What Are Proteins? Primary, Secondary, Tertiary, and Quaternary Structure
Protein Structure = Function
Levels of Protein Structure
We have already discovered that the primary structure of a protein is the sequence of amino acids, determined by information encoded in DNA. This is not the end of protein structuring, however. This structure is extremely important - in the case of enzymes, any change to the shape of the molecule will deactivate the enzyme.
As amino acids undergo condensation reactions to form a polypeptide, the chain undergoes folding and coiling to prevent it from breaking or tangling. These substructures are held in place by hydrogen bonds - a form of intermolecular interaction stronger than van der Waal forces but weaker than covalent or ionic bonds.
When the chain coils, the structure is called an alpha helix. These coils have 36 amino acids per 10 turns of the coil, with hydrogen bonds forming between on amino acid and the one four places along the chain.
When the chain pleats, the structure is called a beta-pleated sheet.The amount of coiling or pleating depends on the primary structure (sequence of amino acids...remember?) as hydrogen bonds can only occur between certain atoms. Although hydrogen bonds are weak, there are so many of them along the polypeptide chain, they confer huge stability to parts of the polypeptide.
The structure of a protein in 3D space is what defines its function:
- A hormone must fit its receptor exactly;
- the active site of an enzyme must be complimentary in shape to its substrate;
- structural proteins must be shaped to maximise mechanical strength.
This 3D shape is the tertiary structure, and is formed when the coils and pleats of the secondary structure themselves fold or coil. This can either happen spontaneously, or with the assistance of cellular organelles such as the endoplasmic reticulum. This 3D shape is held together by a number of bonds and interactions:
- Disulphide bridges - occur between to sulphur atoms. Often occur between cysteine residues
- Ionic bonds - occur between oppositely charged R groups
- Hydrogen bonds
- Hydrophobic and Hydrophilic interactions - in the water based environment of the cell, the protein will fold so that water is excluded from hydrophobic regions (e.g. in the centre of the structure), with hydrophilic regions facing outwards in contact with water.
When more than one polypeptide chain join forces for a common cause, quaternary structure is born. This can be two identical polypeptides joining together, or several different polypeptides. This term also applies to polypeptide chains joining with an inorganic component, such as the haem group. These proteins can only function when all subunits are present. The classic examples of proteins with quaternary structure are haemoglobin, collagen and insulin. These shapes allow these proteins to carry out their jobs in the body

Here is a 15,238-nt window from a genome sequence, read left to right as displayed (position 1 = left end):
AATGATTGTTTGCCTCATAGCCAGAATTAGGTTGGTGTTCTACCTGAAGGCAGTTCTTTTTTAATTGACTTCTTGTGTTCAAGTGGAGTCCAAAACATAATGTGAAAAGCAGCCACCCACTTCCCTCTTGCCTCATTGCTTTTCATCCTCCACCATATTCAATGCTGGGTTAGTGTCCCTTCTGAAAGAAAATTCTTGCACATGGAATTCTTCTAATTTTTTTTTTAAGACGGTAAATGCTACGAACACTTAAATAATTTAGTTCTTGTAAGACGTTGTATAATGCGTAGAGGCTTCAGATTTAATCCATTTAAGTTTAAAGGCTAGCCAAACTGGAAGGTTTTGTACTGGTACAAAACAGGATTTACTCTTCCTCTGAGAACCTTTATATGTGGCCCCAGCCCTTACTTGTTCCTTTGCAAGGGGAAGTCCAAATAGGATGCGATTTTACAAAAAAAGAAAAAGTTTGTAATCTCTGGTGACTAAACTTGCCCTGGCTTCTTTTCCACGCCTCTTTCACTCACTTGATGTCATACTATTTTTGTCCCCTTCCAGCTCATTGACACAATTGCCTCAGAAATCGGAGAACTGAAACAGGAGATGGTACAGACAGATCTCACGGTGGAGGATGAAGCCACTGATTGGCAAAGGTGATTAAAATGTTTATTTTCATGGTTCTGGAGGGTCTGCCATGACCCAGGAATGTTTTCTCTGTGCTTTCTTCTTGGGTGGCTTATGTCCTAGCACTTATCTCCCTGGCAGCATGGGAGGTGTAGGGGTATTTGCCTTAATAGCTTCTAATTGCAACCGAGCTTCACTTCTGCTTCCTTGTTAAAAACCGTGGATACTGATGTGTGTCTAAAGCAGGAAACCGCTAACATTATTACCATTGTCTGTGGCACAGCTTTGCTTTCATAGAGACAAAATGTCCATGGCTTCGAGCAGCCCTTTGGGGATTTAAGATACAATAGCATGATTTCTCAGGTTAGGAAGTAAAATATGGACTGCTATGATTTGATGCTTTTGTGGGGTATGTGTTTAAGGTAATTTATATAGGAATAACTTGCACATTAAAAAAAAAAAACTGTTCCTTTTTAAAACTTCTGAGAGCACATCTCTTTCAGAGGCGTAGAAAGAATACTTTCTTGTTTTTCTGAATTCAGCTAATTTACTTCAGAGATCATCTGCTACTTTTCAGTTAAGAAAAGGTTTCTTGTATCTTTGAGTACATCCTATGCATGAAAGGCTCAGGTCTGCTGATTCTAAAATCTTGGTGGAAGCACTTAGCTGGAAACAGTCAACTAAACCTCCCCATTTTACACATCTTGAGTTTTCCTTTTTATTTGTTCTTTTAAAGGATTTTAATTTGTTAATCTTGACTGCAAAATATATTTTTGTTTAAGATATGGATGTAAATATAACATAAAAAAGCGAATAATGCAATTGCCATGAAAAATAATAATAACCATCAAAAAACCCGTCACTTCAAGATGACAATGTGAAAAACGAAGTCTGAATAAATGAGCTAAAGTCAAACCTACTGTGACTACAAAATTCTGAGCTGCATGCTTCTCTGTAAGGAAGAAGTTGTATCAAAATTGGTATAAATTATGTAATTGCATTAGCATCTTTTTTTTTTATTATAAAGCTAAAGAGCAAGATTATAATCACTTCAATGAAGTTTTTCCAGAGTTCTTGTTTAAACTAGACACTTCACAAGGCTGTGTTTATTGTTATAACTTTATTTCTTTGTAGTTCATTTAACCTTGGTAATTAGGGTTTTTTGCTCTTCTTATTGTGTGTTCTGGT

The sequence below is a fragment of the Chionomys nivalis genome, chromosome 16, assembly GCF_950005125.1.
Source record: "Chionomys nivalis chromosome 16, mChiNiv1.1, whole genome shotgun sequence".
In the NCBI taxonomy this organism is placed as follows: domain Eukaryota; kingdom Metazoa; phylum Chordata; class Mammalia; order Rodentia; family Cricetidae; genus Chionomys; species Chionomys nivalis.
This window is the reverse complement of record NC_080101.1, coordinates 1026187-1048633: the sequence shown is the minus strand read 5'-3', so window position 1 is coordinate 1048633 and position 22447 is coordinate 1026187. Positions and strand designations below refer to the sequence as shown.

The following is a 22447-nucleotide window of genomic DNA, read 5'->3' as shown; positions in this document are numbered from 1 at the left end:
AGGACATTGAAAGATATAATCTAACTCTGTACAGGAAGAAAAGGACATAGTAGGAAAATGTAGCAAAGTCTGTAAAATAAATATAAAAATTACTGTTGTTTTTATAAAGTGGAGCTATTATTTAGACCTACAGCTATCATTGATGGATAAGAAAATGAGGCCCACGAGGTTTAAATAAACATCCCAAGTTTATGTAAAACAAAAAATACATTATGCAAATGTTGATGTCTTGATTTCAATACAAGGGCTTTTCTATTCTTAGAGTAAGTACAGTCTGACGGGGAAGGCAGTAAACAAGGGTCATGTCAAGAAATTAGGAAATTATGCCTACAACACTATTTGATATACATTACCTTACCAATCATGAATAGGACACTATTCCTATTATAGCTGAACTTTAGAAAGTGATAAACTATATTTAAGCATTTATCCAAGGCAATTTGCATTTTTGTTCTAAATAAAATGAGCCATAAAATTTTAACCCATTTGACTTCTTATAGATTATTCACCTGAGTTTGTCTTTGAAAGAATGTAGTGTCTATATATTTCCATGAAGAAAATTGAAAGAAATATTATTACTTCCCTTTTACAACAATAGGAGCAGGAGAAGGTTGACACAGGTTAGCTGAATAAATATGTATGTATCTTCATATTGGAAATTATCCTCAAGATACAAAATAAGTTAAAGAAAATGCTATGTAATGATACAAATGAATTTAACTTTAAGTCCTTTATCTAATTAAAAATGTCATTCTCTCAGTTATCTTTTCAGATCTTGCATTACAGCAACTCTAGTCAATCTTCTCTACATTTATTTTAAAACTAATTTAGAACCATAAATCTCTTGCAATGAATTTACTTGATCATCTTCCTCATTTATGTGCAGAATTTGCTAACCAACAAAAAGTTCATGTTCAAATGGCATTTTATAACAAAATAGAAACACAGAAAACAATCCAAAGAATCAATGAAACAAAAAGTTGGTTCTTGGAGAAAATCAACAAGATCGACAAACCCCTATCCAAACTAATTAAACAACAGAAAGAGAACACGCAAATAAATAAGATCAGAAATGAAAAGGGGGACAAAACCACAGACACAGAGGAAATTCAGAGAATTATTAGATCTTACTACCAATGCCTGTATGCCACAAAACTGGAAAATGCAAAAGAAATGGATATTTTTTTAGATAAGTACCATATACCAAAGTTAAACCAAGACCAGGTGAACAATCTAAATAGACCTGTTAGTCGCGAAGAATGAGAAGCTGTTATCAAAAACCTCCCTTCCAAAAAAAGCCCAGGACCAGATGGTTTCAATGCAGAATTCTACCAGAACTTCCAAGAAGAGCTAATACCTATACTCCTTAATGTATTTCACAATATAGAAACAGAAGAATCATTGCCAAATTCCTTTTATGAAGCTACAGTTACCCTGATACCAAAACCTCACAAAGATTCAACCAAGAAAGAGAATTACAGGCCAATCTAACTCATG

- The haem groups in the quaternary structure of the haemoglobin molecule combine with oxygen to form oxyhaemoglobin. This is quite handy as the function of haemoglobin is to transport oxygen from the lungs to every cell in the body. The haem group is an example of a prosthetic group - an essential part of the protein that is not made of an amino acid
- Collagen is made up of three polypeptide chains wound around one another. This hugely increases the mechanical strength over that of a single polypeptide. Also quite useful as collagen is used to provide mechanical strength to a number of areas in the body (tendons, bones, cartilage, arteries). To further increase mechanical strength, several collagen molecules wrap around each other (and cross link with covalent bonds) to make fibrils. These fibrils then repeat this to make collagen fibres: think of the overall structure like a very sturdy rope.
What happens when you drop an egg into a hot frying pan? No - apart from spit fat at you!? It changes colour - this is an example of proteins denaturing. All through this hub it has been made clear that a proteins' shape (determined by its' primary structure, in turn determined by DNA sequences) is vital to its function - but this shape can be distorted.
Heating a protein increases the kinetic energy in the molecule (scientific term for movement energy). This can literally shake the delicate structure of the protein to pieces - remember, the bonds holding this structure in place are not covalent bonds, each one is quite weak. If so much heat is applied that the whole tertiary structure unravels, the protein is said to have been denatured. This is a one-way ticket: once an enzyme has been denatured, you cannot reform the original complex structure - even if you cool it again.
Heat is not the only thing that destroys proteins. Enzymes are perfectly suited to specific pH conditions. Enzymes working in the stomach can only work in acidic pH - if you put them in neutral, or in alkaline pH, they will denature. Enzymes in the intestine are optimised for alkaline conditions - place them in acidic or neutral conditions and they will denature.
Let's review: Protein structure in 60seconds
Where Next? Proteins
So you now know loads about proteins! But how did we find this out? That is easy: through crystallography. This site gives information on proteins and on the techniques used to study them